According to the CIA website the NCS is directly accountable to the U.S. President, Congress (and the American taxpayer).
- We are an elite corps of men and women shaped by diverse ethnic, educational and professional backgrounds.
- We conduct our clandestine mission worldwide.
- We collect actionable human intelligence (HUMINT) that informs the U.S. President, senior policymakers, military, and law enforcement.
- Core values guide our professional and personal actions.
No one at the Agency would discuss the NCS with me in any real detail except to share opportunities to work for them, except repeated references to an internship program? We investigated this a bit and relate to you the deatils of what we found out.
The National Clandestine Service (NCS) Undergraduate Internship Program is designed to give a limited number of talented undergraduate students the opportunity to support the NCS mission.
The NCS intern will be part of a unique world of important events and meaningful accomplishments.
Interns work at our Headquarters facility in the Washington, D.C. metropolitan area with knowledgeable professionals.
Student internship positions offer salaries competitive with the private sector and the same benefits as federal employees.
Those interested in applying for the National Clandestine Service do so by visiting the agencies “Careers at the CIA” for current NCS vacancies and application requirements.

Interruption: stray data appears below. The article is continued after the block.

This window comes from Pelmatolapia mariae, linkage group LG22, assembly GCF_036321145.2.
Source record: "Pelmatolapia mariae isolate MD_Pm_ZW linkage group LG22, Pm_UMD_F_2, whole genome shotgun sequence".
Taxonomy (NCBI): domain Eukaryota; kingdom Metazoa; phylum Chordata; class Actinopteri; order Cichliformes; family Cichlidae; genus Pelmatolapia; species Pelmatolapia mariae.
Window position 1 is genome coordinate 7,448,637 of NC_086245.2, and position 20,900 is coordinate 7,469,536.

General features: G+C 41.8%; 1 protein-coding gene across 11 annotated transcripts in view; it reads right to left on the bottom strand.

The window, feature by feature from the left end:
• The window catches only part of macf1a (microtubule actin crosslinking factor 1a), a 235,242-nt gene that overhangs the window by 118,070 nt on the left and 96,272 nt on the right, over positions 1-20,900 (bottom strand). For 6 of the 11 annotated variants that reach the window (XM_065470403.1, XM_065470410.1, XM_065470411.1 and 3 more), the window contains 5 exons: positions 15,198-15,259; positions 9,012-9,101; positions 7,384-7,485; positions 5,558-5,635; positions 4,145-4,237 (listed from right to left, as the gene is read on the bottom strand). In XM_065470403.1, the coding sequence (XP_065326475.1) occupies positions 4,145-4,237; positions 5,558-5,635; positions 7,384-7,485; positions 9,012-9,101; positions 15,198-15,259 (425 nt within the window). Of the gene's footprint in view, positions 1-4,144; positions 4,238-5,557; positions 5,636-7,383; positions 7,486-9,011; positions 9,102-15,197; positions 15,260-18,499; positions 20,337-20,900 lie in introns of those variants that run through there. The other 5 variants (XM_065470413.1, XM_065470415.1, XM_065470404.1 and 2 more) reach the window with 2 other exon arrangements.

Applicants to the CIA must be United States citizens with business or military backgrounds between the ages of 26 and 35 and refrain from drug use for at least one year before applying. The CIA gauges your character and trustworthiness by looking at your criminal record and credit report. Expect to be formally screened with further probing questions about your past. You must pass at least one polygraph, or lie detector, test. And you will undergo re-examinations and continuing drug screening throughout your career.
The CIA only accepts candidates with a bachelor’s or master’s degrees, and it prefers those with a 3.0 or higher grade-point average. It doesn’t take into account real world experience or military background and training – which is a huge mistake.
Note: Those with extensive military experience should probably apply for the DIA (Defense Intelligence Agency).
You will need solid communications abilities, with nonverbal and written communication talents paramount.
Foreign language proficiency is “necessary to the work, and candidates who already have these talents will rise to the top of the applicant list.
You will undergo continuing professional training throughout your career in the clandestine services.
In addition to mandatory physical and mental training, you will take a rigorous one-year clandestine service trainee course, becoming a “core collector.” This is your initial step in becoming a national clandestine service officer. Once in the field, you’ll mainly work overseas in unstructured operations that require you to have significant ability to think on your feet. Domestic national clandestine service officers in Washington, D.C., serve primarily in staff operations and targeting, identifying the greatest threats to national security.